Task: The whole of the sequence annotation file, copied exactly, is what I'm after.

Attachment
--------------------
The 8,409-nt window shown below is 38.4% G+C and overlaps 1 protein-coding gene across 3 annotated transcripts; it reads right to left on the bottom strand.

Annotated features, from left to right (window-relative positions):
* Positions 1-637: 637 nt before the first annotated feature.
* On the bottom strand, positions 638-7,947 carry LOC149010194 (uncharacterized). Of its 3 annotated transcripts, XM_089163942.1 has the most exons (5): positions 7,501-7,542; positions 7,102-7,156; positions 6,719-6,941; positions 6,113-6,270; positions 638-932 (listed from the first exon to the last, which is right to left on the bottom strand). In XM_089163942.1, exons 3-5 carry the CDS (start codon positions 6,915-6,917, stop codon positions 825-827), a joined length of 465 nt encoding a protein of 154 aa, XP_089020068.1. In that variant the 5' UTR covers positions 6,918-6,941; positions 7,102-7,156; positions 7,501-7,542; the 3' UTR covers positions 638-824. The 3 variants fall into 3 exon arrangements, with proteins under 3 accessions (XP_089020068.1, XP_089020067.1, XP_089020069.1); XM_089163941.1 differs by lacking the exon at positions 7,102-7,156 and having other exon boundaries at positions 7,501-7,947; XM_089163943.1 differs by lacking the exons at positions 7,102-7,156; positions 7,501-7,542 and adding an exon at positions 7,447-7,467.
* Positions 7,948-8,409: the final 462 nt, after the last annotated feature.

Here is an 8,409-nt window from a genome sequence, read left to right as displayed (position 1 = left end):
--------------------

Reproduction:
The 8,409-nt window shown below is 38.4% G+C and overlaps 1 protein-coding gene across 3 annotated transcripts; it reads right to left on the bottom strand.

Annotated features, from left to right (window-relative positions):
* Positions 1-637: 637 nt before the first annotated feature.
* On the bottom strand, positions 638-7,947 carry LOC149010194 (uncharacterized). Of its 3 annotated transcripts, XM_089163942.1 has the most exons (5): positions 7,501-7,542; positions 7,102-7,156; positions 6,719-6,941; positions 6,113-6,270; positions 638-932 (listed from the first exon to the last, which is right to left on the bottom strand). In XM_089163942.1, exons 3-5 carry the CDS (start codon positions 6,915-6,917, stop codon positions 825-827), a joined length of 465 nt encoding a protein of 154 aa, XP_089020068.1. In that variant the 5' UTR covers positions 6,918-6,941; positions 7,102-7,156; positions 7,501-7,542; the 3' UTR covers positions 638-824. The 3 variants fall into 3 exon arrangements, with proteins under 3 accessions (XP_089020068.1, XP_089020067.1, XP_089020069.1); XM_089163941.1 differs by lacking the exon at positions 7,102-7,156 and having other exon boundaries at positions 7,501-7,947; XM_089163943.1 differs by lacking the exons at positions 7,102-7,156; positions 7,501-7,542 and adding an exon at positions 7,447-7,467.
* Positions 7,948-8,409: the final 462 nt, after the last annotated feature.

Here is an 8,409-nt window from a genome sequence, read left to right as displayed (position 1 = left end):